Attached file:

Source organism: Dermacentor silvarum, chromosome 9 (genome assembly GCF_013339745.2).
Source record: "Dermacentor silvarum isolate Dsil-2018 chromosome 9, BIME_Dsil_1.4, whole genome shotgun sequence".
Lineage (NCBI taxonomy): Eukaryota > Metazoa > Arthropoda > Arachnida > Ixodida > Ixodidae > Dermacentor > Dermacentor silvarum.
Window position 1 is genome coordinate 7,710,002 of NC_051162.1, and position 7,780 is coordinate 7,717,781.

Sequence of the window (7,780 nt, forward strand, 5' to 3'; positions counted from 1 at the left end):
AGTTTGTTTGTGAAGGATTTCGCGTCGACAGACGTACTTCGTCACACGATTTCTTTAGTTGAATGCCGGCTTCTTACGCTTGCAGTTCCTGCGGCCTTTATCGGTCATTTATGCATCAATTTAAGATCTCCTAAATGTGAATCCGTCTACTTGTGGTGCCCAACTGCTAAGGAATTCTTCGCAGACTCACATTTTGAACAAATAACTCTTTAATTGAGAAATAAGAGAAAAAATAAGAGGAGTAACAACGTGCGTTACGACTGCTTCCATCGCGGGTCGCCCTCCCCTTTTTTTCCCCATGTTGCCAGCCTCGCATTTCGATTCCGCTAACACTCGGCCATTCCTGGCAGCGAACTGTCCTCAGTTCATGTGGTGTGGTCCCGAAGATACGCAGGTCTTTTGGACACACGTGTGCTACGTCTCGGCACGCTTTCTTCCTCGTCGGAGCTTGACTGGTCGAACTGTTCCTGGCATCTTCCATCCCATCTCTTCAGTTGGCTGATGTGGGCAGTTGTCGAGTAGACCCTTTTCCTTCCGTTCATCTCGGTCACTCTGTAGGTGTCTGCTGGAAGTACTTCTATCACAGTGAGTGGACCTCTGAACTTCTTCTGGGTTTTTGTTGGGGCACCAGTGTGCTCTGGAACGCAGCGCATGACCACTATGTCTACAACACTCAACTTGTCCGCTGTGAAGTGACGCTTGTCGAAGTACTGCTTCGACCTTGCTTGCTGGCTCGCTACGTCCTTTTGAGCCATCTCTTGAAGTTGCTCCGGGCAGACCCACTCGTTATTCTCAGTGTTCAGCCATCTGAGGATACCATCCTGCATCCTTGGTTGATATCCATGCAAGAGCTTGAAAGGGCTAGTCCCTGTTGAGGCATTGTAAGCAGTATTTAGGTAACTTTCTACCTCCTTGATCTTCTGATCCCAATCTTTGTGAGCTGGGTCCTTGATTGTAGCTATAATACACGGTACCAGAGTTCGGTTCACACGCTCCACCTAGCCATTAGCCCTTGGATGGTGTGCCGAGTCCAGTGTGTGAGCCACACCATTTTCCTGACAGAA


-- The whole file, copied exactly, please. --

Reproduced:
Source organism: Dermacentor silvarum, chromosome 9 (genome assembly GCF_013339745.2).
Source record: "Dermacentor silvarum isolate Dsil-2018 chromosome 9, BIME_Dsil_1.4, whole genome shotgun sequence".
Lineage (NCBI taxonomy): Eukaryota > Metazoa > Arthropoda > Arachnida > Ixodida > Ixodidae > Dermacentor > Dermacentor silvarum.
Window position 1 is genome coordinate 7,710,002 of NC_051162.1, and position 7,780 is coordinate 7,717,781.

Sequence of the window (7,780 nt, forward strand, 5' to 3'; positions counted from 1 at the left end):
AGTTTGTTTGTGAAGGATTTCGCGTCGACAGACGTACTTCGTCACACGATTTCTTTAGTTGAATGCCGGCTTCTTACGCTTGCAGTTCCTGCGGCCTTTATCGGTCATTTATGCATCAATTTAAGATCTCCTAAATGTGAATCCGTCTACTTGTGGTGCCCAACTGCTAAGGAATTCTTCGCAGACTCACATTTTGAACAAATAACTCTTTAATTGAGAAATAAGAGAAAAAATAAGAGGAGTAACAACGTGCGTTACGACTGCTTCCATCGCGGGTCGCCCTCCCCTTTTTTTCCCCATGTTGCCAGCCTCGCATTTCGATTCCGCTAACACTCGGCCATTCCTGGCAGCGAACTGTCCTCAGTTCATGTGGTGTGGTCCCGAAGATACGCAGGTCTTTTGGACACACGTGTGCTACGTCTCGGCACGCTTTCTTCCTCGTCGGAGCTTGACTGGTCGAACTGTTCCTGGCATCTTCCATCCCATCTCTTCAGTTGGCTGATGTGGGCAGTTGTCGAGTAGACCCTTTTCCTTCCGTTCATCTCGGTCACTCTGTAGGTGTCTGCTGGAAGTACTTCTATCACAGTGAGTGGACCTCTGAACTTCTTCTGGGTTTTTGTTGGGGCACCAGTGTGCTCTGGAACGCAGCGCATGACCACTATGTCTACAACACTCAACTTGTCCGCTGTGAAGTGACGCTTGTCGAAGTACTGCTTCGACCTTGCTTGCTGGCTCGCTACGTCCTTTTGAGCCATCTCTTGAAGTTGCTCCGGGCAGACCCACTCGTTATTCTCAGTGTTCAGCCATCTGAGGATACCATCCTGCATCCTTGGTTGATATCCATGCAAGAGCTTGAAAGGGCTAGTCCCTGTTGAGGCATTGTAAGCAGTATTTAGGTAACTTTCTACCTCCTTGATCTTCTGATCCCAATCTTTGTGAGCTGGGTCCTTGATTGTAGCTATAATACACGGTACCAGAGTTCGGTTCACACGCTCCACCTAGCCATTAGCCCTTGGATGGTGTGCCGAGTCCAGTGTGTGAGCCACACCATTTTCCTGACAGAA